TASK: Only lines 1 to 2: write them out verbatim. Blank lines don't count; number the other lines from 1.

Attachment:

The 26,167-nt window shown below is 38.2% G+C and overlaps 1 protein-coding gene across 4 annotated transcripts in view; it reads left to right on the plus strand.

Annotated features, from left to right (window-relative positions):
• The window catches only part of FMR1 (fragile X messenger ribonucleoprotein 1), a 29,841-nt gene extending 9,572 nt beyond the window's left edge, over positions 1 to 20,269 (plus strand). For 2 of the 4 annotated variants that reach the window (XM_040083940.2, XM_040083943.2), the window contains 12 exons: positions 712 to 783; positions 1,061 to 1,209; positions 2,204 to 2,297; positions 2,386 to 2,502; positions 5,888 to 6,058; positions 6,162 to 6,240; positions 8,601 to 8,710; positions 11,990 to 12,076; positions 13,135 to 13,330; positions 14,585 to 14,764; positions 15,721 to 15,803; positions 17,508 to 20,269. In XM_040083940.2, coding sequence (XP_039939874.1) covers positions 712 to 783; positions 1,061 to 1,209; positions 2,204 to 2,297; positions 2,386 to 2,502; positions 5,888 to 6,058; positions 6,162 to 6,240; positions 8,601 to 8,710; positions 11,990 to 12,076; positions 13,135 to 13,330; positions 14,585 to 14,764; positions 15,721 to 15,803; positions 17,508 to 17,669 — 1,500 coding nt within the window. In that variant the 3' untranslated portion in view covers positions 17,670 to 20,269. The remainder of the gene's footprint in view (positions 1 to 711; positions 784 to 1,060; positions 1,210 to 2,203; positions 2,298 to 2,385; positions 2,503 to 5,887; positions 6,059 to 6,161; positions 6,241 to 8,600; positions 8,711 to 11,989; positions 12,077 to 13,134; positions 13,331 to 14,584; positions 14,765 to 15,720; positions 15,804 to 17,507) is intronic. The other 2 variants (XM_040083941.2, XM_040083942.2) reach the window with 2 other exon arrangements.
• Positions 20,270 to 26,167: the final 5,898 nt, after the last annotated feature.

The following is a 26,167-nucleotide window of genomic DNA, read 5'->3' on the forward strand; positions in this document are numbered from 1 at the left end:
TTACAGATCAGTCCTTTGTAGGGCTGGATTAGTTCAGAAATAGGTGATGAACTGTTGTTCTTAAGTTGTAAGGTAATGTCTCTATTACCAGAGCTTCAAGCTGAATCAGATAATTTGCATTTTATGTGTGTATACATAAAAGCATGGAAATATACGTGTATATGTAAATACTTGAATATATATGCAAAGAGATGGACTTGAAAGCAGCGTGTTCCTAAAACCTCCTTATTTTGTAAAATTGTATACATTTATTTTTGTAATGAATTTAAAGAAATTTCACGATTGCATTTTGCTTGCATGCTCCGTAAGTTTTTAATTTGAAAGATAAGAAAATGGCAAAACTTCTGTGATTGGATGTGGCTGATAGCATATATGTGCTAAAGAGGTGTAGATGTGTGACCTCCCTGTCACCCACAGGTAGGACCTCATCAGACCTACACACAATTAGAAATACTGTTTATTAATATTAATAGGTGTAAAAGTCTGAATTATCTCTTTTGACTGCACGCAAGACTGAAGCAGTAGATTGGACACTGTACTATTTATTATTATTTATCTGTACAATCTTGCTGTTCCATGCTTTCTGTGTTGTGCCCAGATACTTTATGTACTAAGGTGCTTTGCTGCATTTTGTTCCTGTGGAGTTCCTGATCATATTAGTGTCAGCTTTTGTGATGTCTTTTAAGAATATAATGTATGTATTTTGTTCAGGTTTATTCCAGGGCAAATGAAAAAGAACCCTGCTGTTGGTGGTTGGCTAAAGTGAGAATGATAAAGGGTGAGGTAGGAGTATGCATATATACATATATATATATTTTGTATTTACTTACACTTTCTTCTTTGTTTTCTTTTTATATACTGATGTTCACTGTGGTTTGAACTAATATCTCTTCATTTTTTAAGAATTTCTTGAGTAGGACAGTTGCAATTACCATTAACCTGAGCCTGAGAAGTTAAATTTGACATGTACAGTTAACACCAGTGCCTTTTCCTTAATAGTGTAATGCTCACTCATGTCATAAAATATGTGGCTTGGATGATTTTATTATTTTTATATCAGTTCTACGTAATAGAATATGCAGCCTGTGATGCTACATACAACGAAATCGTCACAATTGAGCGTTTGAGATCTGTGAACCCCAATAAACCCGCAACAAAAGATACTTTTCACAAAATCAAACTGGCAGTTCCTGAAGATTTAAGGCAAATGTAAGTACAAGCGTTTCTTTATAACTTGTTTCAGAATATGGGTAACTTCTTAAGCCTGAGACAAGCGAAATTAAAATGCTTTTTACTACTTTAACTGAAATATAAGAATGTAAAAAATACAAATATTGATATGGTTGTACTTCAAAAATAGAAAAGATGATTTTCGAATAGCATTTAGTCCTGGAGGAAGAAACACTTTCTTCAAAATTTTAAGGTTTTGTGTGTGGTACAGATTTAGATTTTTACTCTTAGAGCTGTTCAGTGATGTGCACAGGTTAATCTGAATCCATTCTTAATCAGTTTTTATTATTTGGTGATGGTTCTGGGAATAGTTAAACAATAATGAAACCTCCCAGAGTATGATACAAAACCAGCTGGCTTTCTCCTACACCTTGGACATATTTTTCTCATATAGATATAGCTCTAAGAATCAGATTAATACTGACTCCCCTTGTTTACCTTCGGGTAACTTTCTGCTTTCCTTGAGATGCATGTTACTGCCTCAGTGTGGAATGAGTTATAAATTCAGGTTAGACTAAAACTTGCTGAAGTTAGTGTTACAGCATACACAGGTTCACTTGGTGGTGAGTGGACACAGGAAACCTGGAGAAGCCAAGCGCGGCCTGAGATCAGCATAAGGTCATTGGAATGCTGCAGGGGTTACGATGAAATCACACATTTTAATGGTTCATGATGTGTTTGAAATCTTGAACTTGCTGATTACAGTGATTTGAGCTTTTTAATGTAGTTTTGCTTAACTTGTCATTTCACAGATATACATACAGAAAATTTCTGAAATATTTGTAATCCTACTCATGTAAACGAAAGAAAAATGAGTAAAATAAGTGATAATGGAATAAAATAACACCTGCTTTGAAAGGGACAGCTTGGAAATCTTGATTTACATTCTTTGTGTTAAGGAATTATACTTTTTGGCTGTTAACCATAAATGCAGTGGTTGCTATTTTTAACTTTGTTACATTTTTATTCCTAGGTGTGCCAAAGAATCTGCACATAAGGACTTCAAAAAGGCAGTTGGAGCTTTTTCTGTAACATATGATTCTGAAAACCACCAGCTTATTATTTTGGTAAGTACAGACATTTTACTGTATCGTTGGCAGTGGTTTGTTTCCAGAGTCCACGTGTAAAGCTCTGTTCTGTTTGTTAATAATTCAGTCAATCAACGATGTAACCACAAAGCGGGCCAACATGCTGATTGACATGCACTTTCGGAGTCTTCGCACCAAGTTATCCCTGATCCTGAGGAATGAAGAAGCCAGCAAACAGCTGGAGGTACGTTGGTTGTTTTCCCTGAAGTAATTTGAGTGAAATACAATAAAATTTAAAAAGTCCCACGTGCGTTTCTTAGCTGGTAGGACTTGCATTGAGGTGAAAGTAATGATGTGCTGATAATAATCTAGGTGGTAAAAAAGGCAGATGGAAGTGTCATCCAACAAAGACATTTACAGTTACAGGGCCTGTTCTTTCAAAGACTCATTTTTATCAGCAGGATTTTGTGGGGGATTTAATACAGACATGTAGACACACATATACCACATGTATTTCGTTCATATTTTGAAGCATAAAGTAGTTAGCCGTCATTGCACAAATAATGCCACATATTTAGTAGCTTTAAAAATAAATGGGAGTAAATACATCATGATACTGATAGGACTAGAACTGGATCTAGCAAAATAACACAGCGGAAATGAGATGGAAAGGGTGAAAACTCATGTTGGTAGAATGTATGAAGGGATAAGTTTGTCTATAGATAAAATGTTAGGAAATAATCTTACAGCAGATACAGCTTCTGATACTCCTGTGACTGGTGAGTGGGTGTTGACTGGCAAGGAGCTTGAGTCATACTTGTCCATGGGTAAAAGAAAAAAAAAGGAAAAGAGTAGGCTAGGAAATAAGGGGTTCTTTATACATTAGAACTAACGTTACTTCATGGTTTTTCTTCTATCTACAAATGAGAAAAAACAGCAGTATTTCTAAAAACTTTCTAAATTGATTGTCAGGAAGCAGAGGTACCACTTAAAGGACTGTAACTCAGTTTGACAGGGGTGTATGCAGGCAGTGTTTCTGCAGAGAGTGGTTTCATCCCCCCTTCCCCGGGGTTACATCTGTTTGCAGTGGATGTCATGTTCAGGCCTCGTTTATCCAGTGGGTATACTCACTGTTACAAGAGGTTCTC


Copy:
The 26,167-nt window shown below is 38.2% G+C and overlaps 1 protein-coding gene across 4 annotated transcripts in view; it reads left to right on the plus strand.

Annotated features, from left to right (window-relative positions):